Warrior Days: hands-on training enhances Airmen proficiency

1st Lt. Chrystal Smith
Kaiserslautern American

The March Operational Readiness Inspection will probe the 86th Airlift and 435th Air Base wings to gauge their ability to survive and operate in a deployed location.  

At the urging of wing leaders, 435th and 86th Inspections and Readiness Office added Warrior Days to maximize the training Airmen receive regarding readiness and ORI preparation.  

While monthly exercises are scheduled, Warrior Days have been added to get the most out of training as Ramstein leaders set their sights on an overall rating of “Outstanding” in the spring inspection.  

“Airmen need to get to where moving around in (mission-oriented protective posture) gear is second nature,” said Col. Glen Apgar, 86th Airlift Wing vice commander.  “We need to be able to do our normal job in conditions other than normal, and we have to be able to do them well.”

Because of time it takes to plan and execute an operational readiness exercise, Warrior Days are ideal because they allow officials to teach a massive audience basic tasks in minimal time.

“Warrior Days are the crossroads between academic instruction and full blown exercises,” said Capt. Dale Nelson, 435th CVI inspections and readiness deputy chief. “Essentially, the WD’s are a chance to go back and teach fundamental tasks like ability to survive and operate skills or challenge and response procedures in a controlled environment so they can apply those lessons learned in the next operational readiness exercise.”

Overall, Warrior Days are designated to provide Airmen focused, hands-on training of skills viewed as deficient during the two previous operational readiness exercises.

“Because people are more visual learners, this training is probably 10 times better than academic training,” said Senior Master Sgt. Steven Smith, 435th Civil Engineer Squadron readiness superintendent. “A person can attend the annual training, sit through 100 or 200 slides and never have the full understanding on how difficult it is completing a simple task while in full mission oriented protective posture gear.”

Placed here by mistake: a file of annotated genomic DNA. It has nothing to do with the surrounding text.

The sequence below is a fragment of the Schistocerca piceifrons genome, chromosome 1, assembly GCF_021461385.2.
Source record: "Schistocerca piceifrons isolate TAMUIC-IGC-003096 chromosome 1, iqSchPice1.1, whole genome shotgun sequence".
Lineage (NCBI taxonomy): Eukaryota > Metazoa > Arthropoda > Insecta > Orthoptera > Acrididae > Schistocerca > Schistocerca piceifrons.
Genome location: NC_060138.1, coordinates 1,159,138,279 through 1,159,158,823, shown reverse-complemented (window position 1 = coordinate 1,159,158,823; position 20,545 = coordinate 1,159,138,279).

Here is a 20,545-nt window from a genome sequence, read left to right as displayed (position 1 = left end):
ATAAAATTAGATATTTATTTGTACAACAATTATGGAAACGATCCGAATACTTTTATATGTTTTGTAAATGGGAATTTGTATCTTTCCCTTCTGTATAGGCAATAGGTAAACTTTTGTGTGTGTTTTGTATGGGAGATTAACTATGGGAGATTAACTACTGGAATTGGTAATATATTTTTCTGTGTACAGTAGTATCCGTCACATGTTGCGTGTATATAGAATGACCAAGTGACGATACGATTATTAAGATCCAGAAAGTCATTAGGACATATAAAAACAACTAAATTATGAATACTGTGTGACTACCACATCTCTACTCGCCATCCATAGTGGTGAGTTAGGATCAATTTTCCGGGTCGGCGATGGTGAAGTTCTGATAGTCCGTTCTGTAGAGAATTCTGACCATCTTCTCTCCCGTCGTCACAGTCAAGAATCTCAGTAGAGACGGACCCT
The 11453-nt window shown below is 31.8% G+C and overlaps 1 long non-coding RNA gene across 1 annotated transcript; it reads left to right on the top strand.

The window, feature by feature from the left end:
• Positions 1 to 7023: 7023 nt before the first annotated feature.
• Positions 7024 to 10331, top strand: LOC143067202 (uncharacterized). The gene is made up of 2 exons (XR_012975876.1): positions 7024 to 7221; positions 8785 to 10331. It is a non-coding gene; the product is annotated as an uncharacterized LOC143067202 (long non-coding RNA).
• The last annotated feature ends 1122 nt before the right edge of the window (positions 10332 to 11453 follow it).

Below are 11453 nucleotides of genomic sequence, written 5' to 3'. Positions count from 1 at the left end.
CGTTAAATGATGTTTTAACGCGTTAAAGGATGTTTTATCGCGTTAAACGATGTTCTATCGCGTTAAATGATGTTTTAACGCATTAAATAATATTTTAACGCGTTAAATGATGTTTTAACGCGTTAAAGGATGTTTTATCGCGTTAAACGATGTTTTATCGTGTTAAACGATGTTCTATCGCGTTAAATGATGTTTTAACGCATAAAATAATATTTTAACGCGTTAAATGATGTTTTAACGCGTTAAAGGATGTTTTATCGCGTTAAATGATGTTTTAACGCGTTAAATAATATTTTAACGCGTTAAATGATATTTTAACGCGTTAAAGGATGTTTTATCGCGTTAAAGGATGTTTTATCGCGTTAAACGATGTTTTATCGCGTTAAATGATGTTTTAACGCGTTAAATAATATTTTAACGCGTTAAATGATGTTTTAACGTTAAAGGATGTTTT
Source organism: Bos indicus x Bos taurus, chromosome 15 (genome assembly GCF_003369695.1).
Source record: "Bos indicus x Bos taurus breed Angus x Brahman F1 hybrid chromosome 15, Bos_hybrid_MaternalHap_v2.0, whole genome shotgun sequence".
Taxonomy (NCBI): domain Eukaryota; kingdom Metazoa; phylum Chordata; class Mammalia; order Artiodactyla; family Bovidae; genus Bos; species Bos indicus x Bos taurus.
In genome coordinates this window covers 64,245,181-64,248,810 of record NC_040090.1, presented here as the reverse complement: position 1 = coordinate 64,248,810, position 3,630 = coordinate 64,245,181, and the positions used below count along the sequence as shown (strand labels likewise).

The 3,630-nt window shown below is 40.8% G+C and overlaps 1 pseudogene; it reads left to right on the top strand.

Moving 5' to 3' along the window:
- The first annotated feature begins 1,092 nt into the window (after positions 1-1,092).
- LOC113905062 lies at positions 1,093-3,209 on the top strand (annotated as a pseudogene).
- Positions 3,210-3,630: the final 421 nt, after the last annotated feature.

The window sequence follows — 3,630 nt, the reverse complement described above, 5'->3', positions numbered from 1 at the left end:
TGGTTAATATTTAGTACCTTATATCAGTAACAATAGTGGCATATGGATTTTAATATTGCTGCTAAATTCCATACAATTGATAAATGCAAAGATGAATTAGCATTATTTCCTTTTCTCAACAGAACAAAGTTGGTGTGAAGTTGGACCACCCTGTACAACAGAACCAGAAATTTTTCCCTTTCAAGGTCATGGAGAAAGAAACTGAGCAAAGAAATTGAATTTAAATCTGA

Airmen who participated shared thoughts about the benefits of the training.

While it provided some with initial training and familiarization, it was viewed as a refresher for the more veteran Airmen.

“The training was the most valuable training offered to me,” said Tech. Sgt. Michael Raffa, 435th Logistics Readiness Squadron fuel distribution superintendent.  

Other Airman expressed the need to design a similar setup of training designated for those members who deploy to the areas dedicated to supporting operations Iraqi and Enduring Freedom.

All in all, any training done prior to deploying to volatile or combat zones is lifesaving training.

“There is an old saying, ‘the more you sweat in training … the less you bleed in war’,” said Sergeant Smith. “The more training we do in preparation of surviving in a deployed environment, the safer people will be in the combat zone. Intensive hands-on training is the best way to meet real world requirements.”

The first sessions were held in Hangar 1 in mid-December for nearly 300 Ramstein Airmen.  The six-station setup provided training in areas of security challenging procedures, post attack reconnaissance, nuclear biological recognition and gas mask operation, unexploded ordnance recognition, self-aid and buddy care and chemical contamination area functions.